Is Blue Light Bad for You?
You’ve probably heard that ultraviolet light can harm you, but research is showing that blue light can cause health problems, too. Blue light isn’t all bad, though. Some blue light is necessary for maintaining good sleep.
Blue light, along with every other color of the rainbow, is part of white sunlight. Normally your eyes use natural blue light to set your internal clock each day. When your eyes see blue light, your brain sends signals to your body to make you feel awake. When your eyes no longer see blue light (traditionally, near sunset and in the evening), your brain makes you feel sleepy.
But electric lights and digital devices can confuse your internal clock. When you see blue light at night, your brain continues to keep your body awake, making it harder to fall asleep when you go to bed.
Some blue light is good for you in the daytime. It helps you wake up in the morning and stay alert in the afternoon. But too much blue light in the evening will lower the quality of your sleep.
To complicate matters, not all blue light is good for your eyes, regardless of the time of day. Blue-violet light is so powerful that it can damage the cells in your retina. Research has indicated a link between blue-violet light exposure and retina damage that could lead to Age-Related Macular Degeneration (AMD). AMD can cause irreversible vision loss.
The problem is more worrisome now than it was a decade ago because many more people are staring directly into digital screens that emit blue-violet light.
What Can You Do about Blue Light?
- If you spend a lot of time outdoors, consider glasses that block not only ultraviolet light but also blue-violet light that’s harmful to your retina. This may reduce the chances that your retina will be damaged by AMD. Don’t wear glasses that block all shades of blue light in the daytime, though, or you may get sleepy before bedtime.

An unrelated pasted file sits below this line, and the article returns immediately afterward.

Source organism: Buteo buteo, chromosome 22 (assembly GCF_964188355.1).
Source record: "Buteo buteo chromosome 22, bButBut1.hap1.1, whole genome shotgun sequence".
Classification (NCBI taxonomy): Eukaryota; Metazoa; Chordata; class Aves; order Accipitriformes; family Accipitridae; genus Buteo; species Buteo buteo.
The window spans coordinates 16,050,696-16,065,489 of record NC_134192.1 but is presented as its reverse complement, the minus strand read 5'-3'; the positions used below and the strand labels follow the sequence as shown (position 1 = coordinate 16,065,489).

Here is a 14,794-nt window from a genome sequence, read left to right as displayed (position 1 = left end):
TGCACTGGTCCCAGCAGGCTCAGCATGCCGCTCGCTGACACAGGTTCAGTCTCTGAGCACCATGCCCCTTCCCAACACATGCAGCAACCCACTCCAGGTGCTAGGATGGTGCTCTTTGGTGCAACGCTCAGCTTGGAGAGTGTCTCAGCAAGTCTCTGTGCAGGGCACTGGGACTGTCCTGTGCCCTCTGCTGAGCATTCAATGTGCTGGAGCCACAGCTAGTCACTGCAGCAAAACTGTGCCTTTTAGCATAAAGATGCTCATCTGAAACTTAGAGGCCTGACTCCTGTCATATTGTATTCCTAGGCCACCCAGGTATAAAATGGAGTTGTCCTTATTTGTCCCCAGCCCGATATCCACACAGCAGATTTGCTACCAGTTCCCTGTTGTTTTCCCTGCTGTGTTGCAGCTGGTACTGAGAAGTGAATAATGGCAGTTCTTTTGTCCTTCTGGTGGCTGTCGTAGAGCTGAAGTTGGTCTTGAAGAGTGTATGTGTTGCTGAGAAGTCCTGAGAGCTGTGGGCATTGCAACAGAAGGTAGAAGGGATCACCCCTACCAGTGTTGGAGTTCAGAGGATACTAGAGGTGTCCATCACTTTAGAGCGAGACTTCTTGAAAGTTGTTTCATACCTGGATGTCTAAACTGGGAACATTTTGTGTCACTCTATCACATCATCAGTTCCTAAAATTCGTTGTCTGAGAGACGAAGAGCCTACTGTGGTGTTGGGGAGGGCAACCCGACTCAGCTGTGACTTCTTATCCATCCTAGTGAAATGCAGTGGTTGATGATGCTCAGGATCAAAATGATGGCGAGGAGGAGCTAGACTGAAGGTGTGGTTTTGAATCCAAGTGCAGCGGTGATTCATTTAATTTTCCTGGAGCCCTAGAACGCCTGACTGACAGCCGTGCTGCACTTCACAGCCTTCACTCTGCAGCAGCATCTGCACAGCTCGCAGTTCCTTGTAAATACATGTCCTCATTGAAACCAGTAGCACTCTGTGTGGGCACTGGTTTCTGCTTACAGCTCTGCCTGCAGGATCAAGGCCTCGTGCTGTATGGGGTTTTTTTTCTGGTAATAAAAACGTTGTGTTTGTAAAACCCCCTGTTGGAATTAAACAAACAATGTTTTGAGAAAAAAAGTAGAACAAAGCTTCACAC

- If you spend a lot of time staring at TV, computer, or mobile screen, consider glasses that block harmful blue-violet light without altering the color of the screen. These glasses can also ease the eyestrain caused by staring at a close object for hours at a time.
- Turn off bright lights and digital screens a couple of hours before bedtime to improve your sleep. If you can’t do this, consider wearing tinted glasses that block all shades of blue light a couple of hours before you go to bed. Some digital devices also have a “night mode” that allows you to reduce the blue light they emit.
Consider Eyezen™ Lenses, Now Available at Eye Centers of Florida
Eyezen™ lenses filter out 20% of the blue-violet light that harms your retina while letting through 100% of the blue light that sets your internal clock. You can put Eyezen lenses in any frame, and you can wear Eyezen lenses even if you don’t need vision correction.
Also Consider Prevencia™, Now Available at Eye Centers of Florida
Prevencia™ is a colorless coating that can be put on any lens. It’s an affordable way to filter out 20% the blue-violet light that’s harmful to your retina.
If you have questions about blue light or digital eyestrain, request an appointment with an Eye Centers of Florida doctor today.